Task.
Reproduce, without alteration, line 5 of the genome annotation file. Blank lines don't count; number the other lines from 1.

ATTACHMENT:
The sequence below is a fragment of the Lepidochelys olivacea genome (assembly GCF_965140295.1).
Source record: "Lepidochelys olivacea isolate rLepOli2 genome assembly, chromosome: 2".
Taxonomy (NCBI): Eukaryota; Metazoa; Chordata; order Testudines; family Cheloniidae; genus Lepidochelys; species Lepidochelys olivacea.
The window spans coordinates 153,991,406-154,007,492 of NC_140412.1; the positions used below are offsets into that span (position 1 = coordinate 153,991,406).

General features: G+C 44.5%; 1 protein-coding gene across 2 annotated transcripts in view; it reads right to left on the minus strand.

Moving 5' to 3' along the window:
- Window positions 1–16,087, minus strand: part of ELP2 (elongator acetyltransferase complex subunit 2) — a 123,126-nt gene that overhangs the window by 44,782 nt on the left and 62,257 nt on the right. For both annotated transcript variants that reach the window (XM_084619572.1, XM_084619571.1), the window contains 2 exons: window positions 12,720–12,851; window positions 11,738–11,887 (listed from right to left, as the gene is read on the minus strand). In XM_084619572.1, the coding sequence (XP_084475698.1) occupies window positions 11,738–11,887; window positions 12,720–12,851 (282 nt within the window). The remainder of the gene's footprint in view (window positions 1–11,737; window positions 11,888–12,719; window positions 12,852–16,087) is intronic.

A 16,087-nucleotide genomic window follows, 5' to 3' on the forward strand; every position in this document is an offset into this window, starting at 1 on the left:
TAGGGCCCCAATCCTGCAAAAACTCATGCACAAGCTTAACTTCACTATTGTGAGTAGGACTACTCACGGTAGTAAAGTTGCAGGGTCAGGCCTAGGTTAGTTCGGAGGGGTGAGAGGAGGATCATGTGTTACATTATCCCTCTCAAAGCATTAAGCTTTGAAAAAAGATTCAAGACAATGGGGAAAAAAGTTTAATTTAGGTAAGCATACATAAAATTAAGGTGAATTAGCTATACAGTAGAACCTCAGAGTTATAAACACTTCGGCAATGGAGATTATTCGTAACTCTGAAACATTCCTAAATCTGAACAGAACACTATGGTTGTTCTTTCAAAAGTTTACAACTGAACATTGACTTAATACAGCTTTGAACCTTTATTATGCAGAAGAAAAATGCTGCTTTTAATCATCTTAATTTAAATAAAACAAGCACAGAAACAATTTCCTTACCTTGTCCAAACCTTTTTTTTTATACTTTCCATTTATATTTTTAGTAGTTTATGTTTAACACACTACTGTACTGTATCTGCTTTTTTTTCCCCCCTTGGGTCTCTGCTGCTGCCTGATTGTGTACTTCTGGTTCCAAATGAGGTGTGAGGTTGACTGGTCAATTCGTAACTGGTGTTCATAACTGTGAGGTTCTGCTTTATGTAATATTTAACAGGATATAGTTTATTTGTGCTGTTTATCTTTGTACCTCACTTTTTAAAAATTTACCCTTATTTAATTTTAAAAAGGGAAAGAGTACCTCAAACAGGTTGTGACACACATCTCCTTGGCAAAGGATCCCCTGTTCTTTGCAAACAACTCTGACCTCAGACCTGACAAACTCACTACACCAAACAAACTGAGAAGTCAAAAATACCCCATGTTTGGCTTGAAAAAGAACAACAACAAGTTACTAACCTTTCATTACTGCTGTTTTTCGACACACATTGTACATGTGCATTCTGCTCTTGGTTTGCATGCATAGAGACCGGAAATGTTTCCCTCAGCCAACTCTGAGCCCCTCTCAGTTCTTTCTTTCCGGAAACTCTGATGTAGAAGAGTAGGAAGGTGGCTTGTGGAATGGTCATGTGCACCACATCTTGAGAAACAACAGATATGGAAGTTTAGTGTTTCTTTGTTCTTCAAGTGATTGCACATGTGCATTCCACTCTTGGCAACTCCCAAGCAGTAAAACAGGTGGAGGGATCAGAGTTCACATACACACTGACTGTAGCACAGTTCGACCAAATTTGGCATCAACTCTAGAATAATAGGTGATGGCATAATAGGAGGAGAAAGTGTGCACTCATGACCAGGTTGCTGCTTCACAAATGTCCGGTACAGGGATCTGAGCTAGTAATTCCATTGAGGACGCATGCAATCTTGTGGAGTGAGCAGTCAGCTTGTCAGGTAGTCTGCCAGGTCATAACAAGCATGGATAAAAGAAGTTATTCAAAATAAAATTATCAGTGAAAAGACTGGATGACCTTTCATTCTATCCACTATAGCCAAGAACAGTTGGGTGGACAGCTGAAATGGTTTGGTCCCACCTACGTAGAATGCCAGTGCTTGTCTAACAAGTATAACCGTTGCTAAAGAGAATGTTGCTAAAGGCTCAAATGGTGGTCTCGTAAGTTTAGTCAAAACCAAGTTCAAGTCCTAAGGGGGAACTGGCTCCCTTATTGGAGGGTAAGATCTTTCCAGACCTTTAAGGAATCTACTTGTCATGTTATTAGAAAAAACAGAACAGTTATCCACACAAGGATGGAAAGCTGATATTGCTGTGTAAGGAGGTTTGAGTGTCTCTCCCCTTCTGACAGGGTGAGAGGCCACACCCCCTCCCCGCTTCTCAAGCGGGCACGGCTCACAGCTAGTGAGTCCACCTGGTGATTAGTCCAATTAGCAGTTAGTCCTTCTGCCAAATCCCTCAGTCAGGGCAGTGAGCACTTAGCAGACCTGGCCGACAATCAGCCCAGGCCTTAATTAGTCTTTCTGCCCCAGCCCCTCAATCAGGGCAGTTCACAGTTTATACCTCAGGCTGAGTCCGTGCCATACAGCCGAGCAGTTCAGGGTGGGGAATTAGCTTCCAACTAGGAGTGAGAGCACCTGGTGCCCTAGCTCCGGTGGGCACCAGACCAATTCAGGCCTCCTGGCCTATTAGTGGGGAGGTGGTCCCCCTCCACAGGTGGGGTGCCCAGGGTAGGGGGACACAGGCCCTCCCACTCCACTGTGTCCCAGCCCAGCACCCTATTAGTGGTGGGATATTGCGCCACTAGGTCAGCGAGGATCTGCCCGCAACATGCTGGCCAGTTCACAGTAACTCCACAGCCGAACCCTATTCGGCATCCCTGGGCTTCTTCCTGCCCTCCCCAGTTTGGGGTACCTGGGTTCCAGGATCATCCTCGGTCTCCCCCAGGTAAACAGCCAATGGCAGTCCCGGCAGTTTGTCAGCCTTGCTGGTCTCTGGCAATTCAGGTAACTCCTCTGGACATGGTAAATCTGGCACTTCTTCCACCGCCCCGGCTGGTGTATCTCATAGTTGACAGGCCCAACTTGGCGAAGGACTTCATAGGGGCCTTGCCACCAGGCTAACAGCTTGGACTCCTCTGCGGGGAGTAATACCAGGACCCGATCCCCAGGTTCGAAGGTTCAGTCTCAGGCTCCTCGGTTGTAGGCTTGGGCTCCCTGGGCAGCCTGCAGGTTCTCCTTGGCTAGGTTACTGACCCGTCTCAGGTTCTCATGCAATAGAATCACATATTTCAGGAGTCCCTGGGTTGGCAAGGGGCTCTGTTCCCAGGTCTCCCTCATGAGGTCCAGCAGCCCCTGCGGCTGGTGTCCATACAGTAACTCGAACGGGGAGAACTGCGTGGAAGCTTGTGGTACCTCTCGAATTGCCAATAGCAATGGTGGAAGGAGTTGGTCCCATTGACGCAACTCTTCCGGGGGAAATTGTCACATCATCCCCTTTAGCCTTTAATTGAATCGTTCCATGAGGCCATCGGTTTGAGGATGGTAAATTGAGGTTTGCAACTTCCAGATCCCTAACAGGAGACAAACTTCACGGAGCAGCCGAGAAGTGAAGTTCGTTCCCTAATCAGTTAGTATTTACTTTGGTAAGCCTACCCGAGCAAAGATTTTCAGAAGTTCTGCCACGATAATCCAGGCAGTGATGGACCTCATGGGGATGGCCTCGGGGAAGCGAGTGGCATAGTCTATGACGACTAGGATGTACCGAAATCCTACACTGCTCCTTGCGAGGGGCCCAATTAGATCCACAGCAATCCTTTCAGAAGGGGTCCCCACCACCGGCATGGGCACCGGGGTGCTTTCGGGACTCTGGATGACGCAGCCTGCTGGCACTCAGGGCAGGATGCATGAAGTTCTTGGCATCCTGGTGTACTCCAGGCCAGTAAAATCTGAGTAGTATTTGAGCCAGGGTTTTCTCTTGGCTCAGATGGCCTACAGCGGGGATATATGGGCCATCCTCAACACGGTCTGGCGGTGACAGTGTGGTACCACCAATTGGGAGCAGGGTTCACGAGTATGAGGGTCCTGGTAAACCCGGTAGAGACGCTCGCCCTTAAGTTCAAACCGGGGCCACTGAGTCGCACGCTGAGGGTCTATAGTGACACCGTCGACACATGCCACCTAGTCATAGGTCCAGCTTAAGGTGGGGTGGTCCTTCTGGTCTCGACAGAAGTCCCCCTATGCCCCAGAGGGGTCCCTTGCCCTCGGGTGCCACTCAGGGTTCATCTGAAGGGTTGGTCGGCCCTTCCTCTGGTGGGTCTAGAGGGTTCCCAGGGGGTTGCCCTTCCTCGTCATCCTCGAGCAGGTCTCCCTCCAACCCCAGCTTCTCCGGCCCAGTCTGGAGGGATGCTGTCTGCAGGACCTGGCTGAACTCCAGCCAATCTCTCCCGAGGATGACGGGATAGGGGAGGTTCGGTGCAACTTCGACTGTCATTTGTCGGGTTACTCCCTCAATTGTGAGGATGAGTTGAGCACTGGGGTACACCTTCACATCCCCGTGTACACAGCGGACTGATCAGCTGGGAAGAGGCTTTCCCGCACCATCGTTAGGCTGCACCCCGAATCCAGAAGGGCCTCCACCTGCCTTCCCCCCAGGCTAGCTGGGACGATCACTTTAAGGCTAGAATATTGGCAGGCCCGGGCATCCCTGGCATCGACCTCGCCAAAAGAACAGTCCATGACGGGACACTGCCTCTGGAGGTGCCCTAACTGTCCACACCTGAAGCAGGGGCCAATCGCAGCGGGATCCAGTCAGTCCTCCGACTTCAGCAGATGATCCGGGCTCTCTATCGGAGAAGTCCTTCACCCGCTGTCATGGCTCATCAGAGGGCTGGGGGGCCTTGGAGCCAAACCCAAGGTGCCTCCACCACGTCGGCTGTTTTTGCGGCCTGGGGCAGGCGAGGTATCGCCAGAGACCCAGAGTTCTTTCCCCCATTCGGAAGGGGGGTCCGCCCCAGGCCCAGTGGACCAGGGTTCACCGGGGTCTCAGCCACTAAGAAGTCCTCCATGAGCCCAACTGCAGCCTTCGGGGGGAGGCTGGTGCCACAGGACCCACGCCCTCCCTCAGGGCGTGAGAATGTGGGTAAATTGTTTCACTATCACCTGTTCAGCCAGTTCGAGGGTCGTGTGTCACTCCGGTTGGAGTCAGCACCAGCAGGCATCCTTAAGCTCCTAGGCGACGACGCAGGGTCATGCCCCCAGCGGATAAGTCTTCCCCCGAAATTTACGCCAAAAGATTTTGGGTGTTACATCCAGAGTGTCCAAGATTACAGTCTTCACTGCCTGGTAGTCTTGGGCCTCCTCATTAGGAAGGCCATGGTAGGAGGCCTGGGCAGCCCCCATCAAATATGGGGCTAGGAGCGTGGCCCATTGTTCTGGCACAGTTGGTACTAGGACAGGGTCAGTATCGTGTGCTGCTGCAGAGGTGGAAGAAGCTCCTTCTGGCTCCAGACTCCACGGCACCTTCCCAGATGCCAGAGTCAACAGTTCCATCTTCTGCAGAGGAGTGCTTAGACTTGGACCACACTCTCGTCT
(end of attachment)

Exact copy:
General features: G+C 44.5%; 1 protein-coding gene across 2 annotated transcripts in view; it reads right to left on the minus strand.